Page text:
Mortgage rates hit a new low again this week — marking the 10th time this year they’ve carved out a record — and experts said they could go even lower.
The average 30-year fixed mortgage rate fell to 2.81% this week from 2.87% in the prior week, according to Freddie Mac, a government-sponsored agency that backs millions of mortgages. The previous low was on September 10 when rates reached 2.86%.
The decline allows homeowners to lock in a lower rate to get a smaller monthly payment, and encourages more buyers to flood into an already competitive housing market.
“Lower rates will continue to stimulate refinance,” said Dr. Frank Nothaft, chief economist at CoreLogic, a data and analytics firm. “And also, by lowering monthly mortgage payments, provide an opportunity for first-time buyers to achieve homeownership.”
About 19 million U.S. homeowners could reduce their mortgage rate by at least three-quarters of a point by refinancing, according to data provided to Yahoo Money from Black Knight, a mortgage analytics firm. These refinance candidates could save $304 per month on average.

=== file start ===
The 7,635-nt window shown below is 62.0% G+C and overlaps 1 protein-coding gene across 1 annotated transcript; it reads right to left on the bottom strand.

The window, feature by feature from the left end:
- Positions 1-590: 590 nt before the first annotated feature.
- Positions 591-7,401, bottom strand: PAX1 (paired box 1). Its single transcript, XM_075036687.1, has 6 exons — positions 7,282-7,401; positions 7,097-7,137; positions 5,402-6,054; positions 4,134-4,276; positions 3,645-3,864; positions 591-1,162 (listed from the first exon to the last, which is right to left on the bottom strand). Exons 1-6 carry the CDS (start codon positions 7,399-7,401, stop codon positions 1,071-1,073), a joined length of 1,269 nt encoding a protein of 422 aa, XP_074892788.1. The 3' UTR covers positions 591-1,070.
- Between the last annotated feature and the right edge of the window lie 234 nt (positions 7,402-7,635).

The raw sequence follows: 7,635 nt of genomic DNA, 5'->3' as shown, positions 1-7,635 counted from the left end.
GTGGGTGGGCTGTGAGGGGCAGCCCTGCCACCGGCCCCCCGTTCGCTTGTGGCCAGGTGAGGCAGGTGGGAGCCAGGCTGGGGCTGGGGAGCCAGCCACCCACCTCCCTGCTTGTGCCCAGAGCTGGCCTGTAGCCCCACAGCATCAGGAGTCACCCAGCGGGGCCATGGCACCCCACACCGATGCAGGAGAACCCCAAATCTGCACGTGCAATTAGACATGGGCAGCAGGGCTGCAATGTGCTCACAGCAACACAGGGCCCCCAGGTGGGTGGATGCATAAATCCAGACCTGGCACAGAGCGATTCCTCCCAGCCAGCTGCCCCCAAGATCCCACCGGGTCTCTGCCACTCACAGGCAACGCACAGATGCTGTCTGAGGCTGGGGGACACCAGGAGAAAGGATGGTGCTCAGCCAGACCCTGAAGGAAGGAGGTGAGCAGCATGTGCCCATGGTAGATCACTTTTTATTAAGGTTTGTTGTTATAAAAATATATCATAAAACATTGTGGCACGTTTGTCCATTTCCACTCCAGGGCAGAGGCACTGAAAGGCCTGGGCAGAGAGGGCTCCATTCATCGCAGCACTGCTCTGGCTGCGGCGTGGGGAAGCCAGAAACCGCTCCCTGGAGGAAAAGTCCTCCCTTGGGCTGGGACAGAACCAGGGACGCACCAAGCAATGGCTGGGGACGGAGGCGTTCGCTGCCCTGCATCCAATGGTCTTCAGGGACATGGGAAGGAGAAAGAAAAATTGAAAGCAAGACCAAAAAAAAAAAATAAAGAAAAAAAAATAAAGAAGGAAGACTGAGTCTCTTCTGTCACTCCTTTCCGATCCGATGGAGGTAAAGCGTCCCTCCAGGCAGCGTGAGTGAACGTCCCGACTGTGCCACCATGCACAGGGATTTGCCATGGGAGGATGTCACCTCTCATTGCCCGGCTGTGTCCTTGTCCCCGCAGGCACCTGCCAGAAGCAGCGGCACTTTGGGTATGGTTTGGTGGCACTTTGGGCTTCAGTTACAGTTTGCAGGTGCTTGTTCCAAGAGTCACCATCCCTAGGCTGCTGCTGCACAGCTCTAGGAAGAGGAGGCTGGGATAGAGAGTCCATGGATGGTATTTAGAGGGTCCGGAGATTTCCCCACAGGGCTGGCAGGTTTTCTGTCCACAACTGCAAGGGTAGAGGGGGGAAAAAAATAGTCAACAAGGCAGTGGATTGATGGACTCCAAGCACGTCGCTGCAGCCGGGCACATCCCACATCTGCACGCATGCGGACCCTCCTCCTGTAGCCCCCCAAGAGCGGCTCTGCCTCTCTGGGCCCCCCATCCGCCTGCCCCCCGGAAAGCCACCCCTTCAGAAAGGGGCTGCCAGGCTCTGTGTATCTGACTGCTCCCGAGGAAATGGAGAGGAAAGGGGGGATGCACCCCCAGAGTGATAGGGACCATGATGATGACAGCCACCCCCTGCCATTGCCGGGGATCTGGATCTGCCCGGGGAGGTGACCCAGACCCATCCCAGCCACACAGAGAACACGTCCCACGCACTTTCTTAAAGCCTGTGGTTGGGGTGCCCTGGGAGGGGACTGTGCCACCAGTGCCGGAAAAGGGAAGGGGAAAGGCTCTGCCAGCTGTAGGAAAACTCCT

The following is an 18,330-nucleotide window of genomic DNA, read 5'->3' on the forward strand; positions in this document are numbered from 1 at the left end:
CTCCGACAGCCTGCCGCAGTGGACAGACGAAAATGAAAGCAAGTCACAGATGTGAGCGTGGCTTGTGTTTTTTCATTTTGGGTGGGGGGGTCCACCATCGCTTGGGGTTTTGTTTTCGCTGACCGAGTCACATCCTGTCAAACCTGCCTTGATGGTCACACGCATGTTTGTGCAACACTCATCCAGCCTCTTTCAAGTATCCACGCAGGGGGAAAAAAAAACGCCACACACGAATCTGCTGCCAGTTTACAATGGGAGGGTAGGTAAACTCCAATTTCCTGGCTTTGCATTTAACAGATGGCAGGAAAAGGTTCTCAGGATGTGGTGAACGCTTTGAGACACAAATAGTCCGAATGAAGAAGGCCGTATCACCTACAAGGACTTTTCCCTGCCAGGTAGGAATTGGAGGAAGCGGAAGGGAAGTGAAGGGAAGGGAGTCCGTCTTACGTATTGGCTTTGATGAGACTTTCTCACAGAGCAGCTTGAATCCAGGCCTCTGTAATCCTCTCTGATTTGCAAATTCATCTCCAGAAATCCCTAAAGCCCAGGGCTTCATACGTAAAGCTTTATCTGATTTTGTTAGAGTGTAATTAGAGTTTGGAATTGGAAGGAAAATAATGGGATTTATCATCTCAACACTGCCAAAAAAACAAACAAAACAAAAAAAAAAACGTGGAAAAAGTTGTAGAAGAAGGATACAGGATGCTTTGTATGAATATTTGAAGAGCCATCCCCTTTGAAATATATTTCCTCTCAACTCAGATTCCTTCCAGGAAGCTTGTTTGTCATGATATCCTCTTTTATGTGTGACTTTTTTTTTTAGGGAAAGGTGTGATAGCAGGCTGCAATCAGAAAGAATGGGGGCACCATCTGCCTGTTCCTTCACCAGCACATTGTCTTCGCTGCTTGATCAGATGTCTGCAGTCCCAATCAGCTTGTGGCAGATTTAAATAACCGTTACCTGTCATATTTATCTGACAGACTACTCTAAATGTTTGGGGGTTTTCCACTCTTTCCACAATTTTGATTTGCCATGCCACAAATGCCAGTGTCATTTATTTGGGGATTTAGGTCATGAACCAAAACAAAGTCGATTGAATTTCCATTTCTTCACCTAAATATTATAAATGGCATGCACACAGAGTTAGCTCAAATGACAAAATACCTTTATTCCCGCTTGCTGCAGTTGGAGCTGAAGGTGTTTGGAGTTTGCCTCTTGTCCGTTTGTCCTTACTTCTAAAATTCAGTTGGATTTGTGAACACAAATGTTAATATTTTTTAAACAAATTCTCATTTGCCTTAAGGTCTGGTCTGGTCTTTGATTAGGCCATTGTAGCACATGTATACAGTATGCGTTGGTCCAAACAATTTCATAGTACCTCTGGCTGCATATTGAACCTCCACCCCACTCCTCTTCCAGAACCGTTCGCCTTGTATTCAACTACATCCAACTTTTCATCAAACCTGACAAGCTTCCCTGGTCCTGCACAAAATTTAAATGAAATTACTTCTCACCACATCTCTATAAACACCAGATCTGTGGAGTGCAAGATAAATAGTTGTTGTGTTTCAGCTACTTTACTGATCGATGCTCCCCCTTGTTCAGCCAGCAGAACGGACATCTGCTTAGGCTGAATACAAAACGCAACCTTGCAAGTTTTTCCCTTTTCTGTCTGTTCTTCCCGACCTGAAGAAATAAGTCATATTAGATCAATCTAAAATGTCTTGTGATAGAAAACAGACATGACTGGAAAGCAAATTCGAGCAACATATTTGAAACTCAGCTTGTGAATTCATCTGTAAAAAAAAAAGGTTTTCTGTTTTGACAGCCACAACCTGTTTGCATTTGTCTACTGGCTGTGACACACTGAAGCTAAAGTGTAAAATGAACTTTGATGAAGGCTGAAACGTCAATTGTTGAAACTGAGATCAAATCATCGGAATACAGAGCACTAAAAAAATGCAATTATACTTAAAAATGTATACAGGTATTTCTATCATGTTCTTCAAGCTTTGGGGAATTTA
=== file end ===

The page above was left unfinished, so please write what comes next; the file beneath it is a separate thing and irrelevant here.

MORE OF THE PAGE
The record-low rate may also persuade new buyers to enter the market, but still they face other headwinds to homeownership.
“At these low levels, mortgage rates are still driving substantial and unseasonably high housing demand, while supply from existing sellers and new construction has struggled to keep up,” said Danielle Hale, chief economist at Realtor.com. “But we’ll also need to see continued economic recovery or else buyers may run out of steam.”
George Raitu, senior economist at Realtor.com, said rates could fall as low as 2.5% to 2.6%, following the trajectory of government bonds, which mortgage rates track. But the benefit of low rates is starting to wane because of the “one-two punch” of stricter lending standards and rising home prices, he said.
“Many lenders, wary of the economic outlook and borrowers’ ability to repay loans, have required higher credit scores and down payments, effectively sidelining younger buyers,” he said. “Meanwhile, overwhelmed by strong demand, they have also pushed rates for refinances higher, dampening the benefit for many homeowners.”